Mille Lacs and Snake River Band of Chippewa

Published on October 19, 2012 by Amy

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Chief Hole In the Day
Chief Hole In the Day

The Mille Lacs Indians (Ojibwe: Misi-zaaga’iganiwininiwag), also known as the Mille Lacs and Snake River Band of Chippewa, are a Band of Indians formed from the unification of the Mille Lacs Band of Mississippi Chippewa (Ojibwe) with the Mille Lacs Band of Mdewakanton Sioux (Dakota). Today, their successor apparent Mille Lacs Band of Ojibwe consider themselves as being Ojibwe, but many on their main Reservation have the Ma’iingan (Wolf) as their chief Doodem (Clan), which is an indicator of Dakota origins.

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Mille Lacs Indians, because of their mixed Chippewa-Sioux heritage, have become the cultural linch-pin linking the two former warring Nations into a single people, providing Ojibwe culture and customs to the Dakota just as providing Dakota culture and customs to the Ojibwe. All of the Drums held among the Mille Lacs Indians are of Dakota origins, singing Dakota melodies but translated into Ojibwe.

Historical component bands

Mille Lacs Band of Mdewakanton Dakota
First group forming the Mille Lacs Indians were the Mdewáḳaŋtuŋwaŋ Oyate or the Mille Lacs Band of Mdewakanton Dakota. The Mdewakanton Dakota were the western sub-division of the Isanti Dakota, who formed the Eastern Dakota division. Of the Mdewakanton Dakota who originally lived along all along the shores of Mille Lacs Lake, Rum River and portages connecting them to other areas, with the Battle of Kathio, majority of the Mdewakanton Dakota were forced south and west. However, despite resource access hardship due to conflicts between the Dakota and Ojibwe peoples, the Mille Lacs Band of Mdewakanton Dakota remained in the area and when the Dakota Council came to meet with the Ojibwe on terms of territorial control shifts, the Mille Lacs Band of Mdewakanton Dakota chose to remain and forego their Dakota identity to become Ojibwe and remain at mde waḳaŋ (Spiritual/Mystic Lake). As Ojibwe, Mille Lacs Band of Mdewakanton Dakota ensured the ceremonies associated with the Mille Lacs Lake were continued. Mille Lacs Band of Mdewakanton Dakota lived primarily on the three ricing chain of lakes (Ogechie, Shakopee and Onamia) at the head-waters of the Rum River and along the southern and southwestern shores of Mille Lacs Lake.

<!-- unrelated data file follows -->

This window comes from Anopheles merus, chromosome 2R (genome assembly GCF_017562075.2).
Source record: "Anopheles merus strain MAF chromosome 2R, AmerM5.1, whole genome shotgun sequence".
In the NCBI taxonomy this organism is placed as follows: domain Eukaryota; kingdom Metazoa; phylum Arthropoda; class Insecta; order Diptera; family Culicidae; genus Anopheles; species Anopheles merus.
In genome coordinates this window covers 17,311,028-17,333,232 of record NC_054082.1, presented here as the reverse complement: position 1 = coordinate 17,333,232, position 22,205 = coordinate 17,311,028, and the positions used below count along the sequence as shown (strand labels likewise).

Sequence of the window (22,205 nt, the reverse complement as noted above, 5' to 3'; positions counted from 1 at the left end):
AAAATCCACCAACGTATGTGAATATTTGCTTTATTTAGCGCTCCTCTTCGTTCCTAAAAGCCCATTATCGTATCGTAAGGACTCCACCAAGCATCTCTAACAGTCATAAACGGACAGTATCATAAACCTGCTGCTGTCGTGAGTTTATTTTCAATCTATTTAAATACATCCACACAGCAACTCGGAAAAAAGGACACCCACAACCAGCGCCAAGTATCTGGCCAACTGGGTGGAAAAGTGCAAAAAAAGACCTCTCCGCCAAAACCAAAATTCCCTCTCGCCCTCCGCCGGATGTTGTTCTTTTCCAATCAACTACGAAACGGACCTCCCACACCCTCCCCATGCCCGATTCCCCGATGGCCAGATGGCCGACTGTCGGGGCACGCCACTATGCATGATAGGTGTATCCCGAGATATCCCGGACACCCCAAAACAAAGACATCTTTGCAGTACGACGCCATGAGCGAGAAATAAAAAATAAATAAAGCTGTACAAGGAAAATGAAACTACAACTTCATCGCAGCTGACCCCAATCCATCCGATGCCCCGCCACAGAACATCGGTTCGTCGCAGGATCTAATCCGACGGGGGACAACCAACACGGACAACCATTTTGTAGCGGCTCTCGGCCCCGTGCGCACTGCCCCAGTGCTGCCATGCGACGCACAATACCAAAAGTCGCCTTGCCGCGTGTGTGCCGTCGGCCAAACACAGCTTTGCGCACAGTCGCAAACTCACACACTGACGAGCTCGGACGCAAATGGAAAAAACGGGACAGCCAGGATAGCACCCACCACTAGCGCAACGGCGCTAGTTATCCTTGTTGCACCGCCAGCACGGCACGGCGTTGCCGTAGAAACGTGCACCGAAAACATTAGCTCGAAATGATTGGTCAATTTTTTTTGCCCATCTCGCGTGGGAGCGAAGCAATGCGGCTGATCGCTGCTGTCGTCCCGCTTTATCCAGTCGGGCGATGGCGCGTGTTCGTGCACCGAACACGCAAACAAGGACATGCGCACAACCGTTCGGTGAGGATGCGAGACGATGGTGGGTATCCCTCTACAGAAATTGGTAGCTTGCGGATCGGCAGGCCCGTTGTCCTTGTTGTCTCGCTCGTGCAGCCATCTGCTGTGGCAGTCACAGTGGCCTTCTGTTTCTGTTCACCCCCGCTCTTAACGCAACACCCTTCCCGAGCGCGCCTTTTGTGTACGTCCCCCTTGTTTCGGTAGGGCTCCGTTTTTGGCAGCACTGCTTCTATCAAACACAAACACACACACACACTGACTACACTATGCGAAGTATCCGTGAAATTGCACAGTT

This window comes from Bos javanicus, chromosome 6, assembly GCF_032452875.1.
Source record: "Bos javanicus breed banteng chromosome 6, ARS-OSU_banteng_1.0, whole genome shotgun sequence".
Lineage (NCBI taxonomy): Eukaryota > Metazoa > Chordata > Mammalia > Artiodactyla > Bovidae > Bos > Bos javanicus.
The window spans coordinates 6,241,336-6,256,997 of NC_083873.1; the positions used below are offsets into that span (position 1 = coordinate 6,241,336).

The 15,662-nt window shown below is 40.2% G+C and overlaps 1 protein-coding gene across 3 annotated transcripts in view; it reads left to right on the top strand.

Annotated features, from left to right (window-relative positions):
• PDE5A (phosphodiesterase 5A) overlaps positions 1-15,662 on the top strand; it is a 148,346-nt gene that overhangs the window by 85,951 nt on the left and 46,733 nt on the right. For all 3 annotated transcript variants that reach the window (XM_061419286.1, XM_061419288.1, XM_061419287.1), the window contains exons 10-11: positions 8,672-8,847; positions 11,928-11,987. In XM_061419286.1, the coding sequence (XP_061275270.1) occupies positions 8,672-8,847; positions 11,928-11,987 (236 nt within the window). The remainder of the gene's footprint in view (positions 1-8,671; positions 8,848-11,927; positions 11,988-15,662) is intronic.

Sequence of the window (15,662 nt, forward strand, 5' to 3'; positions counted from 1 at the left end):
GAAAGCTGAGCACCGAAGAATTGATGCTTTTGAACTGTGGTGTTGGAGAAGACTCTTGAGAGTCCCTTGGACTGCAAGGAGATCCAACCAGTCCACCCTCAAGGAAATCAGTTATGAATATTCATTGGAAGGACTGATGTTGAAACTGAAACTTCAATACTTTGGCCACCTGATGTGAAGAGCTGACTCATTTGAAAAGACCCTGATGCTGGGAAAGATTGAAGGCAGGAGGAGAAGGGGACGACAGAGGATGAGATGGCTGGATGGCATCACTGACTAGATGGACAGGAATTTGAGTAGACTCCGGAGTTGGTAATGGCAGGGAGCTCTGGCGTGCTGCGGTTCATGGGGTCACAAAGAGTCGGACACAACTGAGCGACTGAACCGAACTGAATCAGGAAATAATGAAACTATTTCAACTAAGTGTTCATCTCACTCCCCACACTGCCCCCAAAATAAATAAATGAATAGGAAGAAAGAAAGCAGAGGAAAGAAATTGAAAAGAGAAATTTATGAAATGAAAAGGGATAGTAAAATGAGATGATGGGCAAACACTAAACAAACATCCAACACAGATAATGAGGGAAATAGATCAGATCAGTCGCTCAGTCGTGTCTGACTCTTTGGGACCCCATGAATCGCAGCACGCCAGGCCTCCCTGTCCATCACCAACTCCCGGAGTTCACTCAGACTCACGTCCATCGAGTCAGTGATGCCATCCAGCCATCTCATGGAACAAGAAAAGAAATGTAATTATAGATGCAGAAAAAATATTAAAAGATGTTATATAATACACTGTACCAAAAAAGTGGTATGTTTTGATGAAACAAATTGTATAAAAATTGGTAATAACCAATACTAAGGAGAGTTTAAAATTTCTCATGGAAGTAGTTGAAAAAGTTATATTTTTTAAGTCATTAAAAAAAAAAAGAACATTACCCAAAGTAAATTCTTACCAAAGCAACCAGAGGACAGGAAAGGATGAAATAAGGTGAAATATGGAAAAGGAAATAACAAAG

Mille Lacs Band of Mississippi Chippewa
Second group forming the Mille Lacs Indians were the Mille Lacs Band of Mississippi Chippewa, a band associated with the powerful Mississippi Chippewa. Mille Lacs Band of Mississippi Chippewa lived primarily along Nokasippi River, Cedar River and Ripple River (all located north and northwest of Mille Lacs Lake), the portage ways connecting these three rivers to Mille Lacs Lake, and along the northwestern and northern shores of Mille Lacs Lake.

Mille Lacs Band of Border-sitter Chippewa
Third group forming the Mille Lacs Indians were the Mille Lacs Band of Border-sitter Chippewa, Band of the Boarder-sitter sub-nation of the Lake Superior Chippewa. The Mille Lacs Band of Border-sitter Chippewa were part of the western division of the Border-sitter Chippewa known as the Manoominikeshiinyag or the “Ricing Rails” or the “St. Croix Division”. Mille Lacs Band of Border-sitter lived primarily along Groundhouse River, Ann River, Knife River (all located south of Mille Lacs Lake), the portage ways connecting these three rivers to Mille Lacs Lake and the Rum River, and along the southeastern shores of Mille Lacs Lake.

Mille Lacs Indians

Pre-treaty Period (c. 1750–1825)
The unification process among the three component historical bands began in ernest after the Battle of Kathio in which the Mille Lacs Band of Mississippi Chippewa gained majority control of the Mille Lacs Lake. In the Battle of Kathio, majority of the Dakota peoples were removed from the Mille Lacs Lake area and generally forced southward and westward from Lake. However, due to the sacredness of mde wáḳaŋ (Mille Lacs Lake), a peace council ending the territorial conflicts between the Ojibwe and Dakota was held on Mozomanie Point on the south end of the Lake, according to oral traditions, about 1750. At this peace council, the Ojibwe and the Dakota present were given a choice, where the Dakota peoples remaining would be peacefully incorporated as Ojibwe, but the Ojibwe would have to maintain all the rites associated with the Lake to maintain the sacredness of this body of water. In agreement, the Ojibwe learned all the Dakota ceremonial dances and songs over the course of the entire summer, while the remaining Dakota became “Ojibwe”. As the distinct “Ojibwe” and “Dakota” identification no longer was appropriate, the unified entity became the Misi-zaaga’iganiwininiwag or the “Mille Lacs Indians”. The traditional location for the joint council of the many sub-bands of the Mille Lacs Indians was maintained at Zaagawaamikaag-wiidwedong (or Zaagawaaming, for short), just as it was with Mdewáḳaŋtuŋwaŋ Oyate before. Zaagawaaming, recorded as “Sagawamick” or “Sagawahmick” in various Bureau of Indian Affairs and Bureau of American Ethnology documents, still exists to this day but evolved into the Village of Lawrence and later as the City of Wahkon. However, with the establishment of the Mille Lacs Band of Ojibwe, the center of tribal government shifted to north and west to Vineland.